Police Officers Aren't Happy With Their Tesla Patrol Cars

Electric Vehicles / 24 Comments

Range anxiety and cramped interiors are drawbacks, say Spokane law enforcement.

The adoption of electric vehicles for emergency services is nothing new. In the UK, law enforcement can't get enough of the Model 3 and they're not alone. In Thailand, local police dropped a whopping $3 million on a fleet of leased Teslas. The benefits are clear to see. Government spending is reduced (no more hefty fuel and maintenance bills), local air quality is improved, and there's plenty of performance on tap when needed.

However, not all police departments are pleased with their electric vehicles. The Spokane Police Department in Spokane, Washington, has come to the conclusion that the Tesla Model Y patrol car simply isn't up to the job. Speaking to 4 News Now, Major Mike McNab said the Teslas were exposed to demanding conditions.

"[They're exposed to] two shifts per day, with a rest period of three hours in between. The batteries couldn't keep up with that, especially with the charging infrastructure available right now."

4 News Now/YouTube
4 News Now/YouTube
4 News Now/YouTube

Another issue brought on by the Model Y patrol car is interior space. Officers reportedly bemoaned the lack of roominess when compared to the standard Ford Explorer police interceptors. Bedecked in a full suite of police gear, patrolmen described the Model Y's innards as not comfortable.

However, the Tesla won't be relegated to the back of the parking lot. 4 News reports the electric SUV has been nabbed by the domestic violence unit. Spokane City Council President Breean Beggs said it's disappointing that the battery-powered patrol car didn't work out but said the purchase was still justified. "They still had to buy vehicles for DV [domestic violence], so they're still getting their use."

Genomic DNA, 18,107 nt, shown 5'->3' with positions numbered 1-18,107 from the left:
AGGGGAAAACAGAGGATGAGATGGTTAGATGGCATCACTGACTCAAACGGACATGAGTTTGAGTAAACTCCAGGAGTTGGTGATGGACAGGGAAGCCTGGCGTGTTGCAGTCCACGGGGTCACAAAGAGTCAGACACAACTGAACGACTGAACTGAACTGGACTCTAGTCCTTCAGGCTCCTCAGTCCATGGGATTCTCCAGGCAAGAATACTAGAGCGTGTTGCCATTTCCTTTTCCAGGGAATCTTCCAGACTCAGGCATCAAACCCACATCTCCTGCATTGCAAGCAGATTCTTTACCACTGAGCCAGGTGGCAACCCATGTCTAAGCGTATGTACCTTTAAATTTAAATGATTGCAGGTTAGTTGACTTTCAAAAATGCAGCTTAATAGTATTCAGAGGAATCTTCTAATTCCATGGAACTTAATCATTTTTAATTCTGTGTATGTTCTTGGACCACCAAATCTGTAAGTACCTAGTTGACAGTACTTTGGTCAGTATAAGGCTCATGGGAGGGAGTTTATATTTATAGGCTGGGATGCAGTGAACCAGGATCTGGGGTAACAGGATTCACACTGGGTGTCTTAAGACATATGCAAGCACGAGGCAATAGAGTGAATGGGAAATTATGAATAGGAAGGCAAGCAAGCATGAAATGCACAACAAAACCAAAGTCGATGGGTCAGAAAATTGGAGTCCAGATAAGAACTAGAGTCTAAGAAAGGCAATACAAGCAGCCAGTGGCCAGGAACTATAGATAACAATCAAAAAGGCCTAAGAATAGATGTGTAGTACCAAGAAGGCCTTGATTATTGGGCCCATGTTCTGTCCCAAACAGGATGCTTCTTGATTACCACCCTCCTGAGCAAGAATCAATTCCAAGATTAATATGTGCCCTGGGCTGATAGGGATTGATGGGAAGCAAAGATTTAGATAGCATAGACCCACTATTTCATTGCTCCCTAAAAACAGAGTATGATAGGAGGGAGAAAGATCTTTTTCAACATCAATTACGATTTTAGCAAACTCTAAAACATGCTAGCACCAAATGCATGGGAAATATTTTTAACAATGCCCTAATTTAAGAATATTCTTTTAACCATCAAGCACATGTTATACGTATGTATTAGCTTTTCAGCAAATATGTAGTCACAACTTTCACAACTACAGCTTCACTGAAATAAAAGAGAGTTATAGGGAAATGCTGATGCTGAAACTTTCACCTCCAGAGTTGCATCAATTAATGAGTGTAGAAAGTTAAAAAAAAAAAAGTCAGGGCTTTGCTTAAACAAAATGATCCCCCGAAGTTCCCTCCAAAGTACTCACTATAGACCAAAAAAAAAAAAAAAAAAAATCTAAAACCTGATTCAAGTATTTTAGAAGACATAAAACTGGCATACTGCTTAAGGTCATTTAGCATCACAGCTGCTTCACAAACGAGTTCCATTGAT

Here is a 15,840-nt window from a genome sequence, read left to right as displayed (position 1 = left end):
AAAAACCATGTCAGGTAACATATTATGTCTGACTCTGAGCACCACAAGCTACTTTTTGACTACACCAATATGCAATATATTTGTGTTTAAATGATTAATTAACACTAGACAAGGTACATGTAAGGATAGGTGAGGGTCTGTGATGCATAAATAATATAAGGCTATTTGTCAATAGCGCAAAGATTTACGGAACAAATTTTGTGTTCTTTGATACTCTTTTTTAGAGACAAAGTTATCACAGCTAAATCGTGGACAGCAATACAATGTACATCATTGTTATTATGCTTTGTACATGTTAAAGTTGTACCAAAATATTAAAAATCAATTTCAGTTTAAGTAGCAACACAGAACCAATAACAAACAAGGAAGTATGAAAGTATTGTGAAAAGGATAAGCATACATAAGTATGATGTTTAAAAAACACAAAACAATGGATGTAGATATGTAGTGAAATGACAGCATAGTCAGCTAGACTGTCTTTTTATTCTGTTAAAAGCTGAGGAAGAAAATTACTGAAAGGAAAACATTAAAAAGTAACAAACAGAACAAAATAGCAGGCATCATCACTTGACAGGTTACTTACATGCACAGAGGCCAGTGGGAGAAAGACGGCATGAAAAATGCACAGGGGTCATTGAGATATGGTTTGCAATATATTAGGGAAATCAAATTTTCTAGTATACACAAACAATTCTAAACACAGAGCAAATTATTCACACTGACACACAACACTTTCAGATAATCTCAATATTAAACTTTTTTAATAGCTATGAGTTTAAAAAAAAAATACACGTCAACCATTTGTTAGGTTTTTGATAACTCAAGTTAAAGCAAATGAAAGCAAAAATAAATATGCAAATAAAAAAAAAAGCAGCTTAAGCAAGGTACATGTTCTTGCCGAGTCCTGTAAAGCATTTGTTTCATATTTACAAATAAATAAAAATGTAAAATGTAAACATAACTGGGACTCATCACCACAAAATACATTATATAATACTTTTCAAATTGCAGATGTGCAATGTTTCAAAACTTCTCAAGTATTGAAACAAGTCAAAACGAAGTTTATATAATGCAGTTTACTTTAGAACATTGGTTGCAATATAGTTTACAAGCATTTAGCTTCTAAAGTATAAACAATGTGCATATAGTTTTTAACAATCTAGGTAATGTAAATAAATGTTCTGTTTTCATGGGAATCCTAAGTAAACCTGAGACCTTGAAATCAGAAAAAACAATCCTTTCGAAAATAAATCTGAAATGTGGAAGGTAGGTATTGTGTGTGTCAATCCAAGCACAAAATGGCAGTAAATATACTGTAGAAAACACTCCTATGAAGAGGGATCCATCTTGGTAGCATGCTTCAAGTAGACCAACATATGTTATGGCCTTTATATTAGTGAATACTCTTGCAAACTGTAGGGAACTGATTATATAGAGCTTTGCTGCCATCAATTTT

Beggs has been pushing for the adoption of electric vehicles in the police department. The town council reportedly approved over $2.3 million for Spokane Police to purchase 35 new patrol vehicles. Among them are five Mustang Mach-E SUVs, three F-150 Lightning pickup trucks, and 25 Ford K8 Police Interceptor Hybrids.

4 News Now/YouTube
4 News Now/YouTube
4 News Now/YouTube

Major McNab notes the police department's infrastructure isn't ideal for charging an EV. If the city had planned to introduce electric vehicles to the fleet, surely fast chargers - or better chargers, at least - should have been installed at the station? Whatever the reason may be, it doesn't make much sense to run an electric police car without adequate charging infrastructure.

It's not just charging that is an issue, though. McNab also highlights the cost of outfitting a vehicle such as the Model Y to police specification. Whereas Ford Interceptor vehicles come kitted out from the factory, it can cost as much as $30,000 to convert a vehicle into a patrol car. That certainly wipes out any cost-saving afforded by the electric motor.

Breean Beggs says it works out cheaper in the long run, though. "Electric vehicles are reported to last twice as long. Any time you buy an electric vehicle, it's like you're buying two vehicles for one," said the City Council President.

4 News Now/YouTube
4 News Now/YouTube
4 News Now/YouTube

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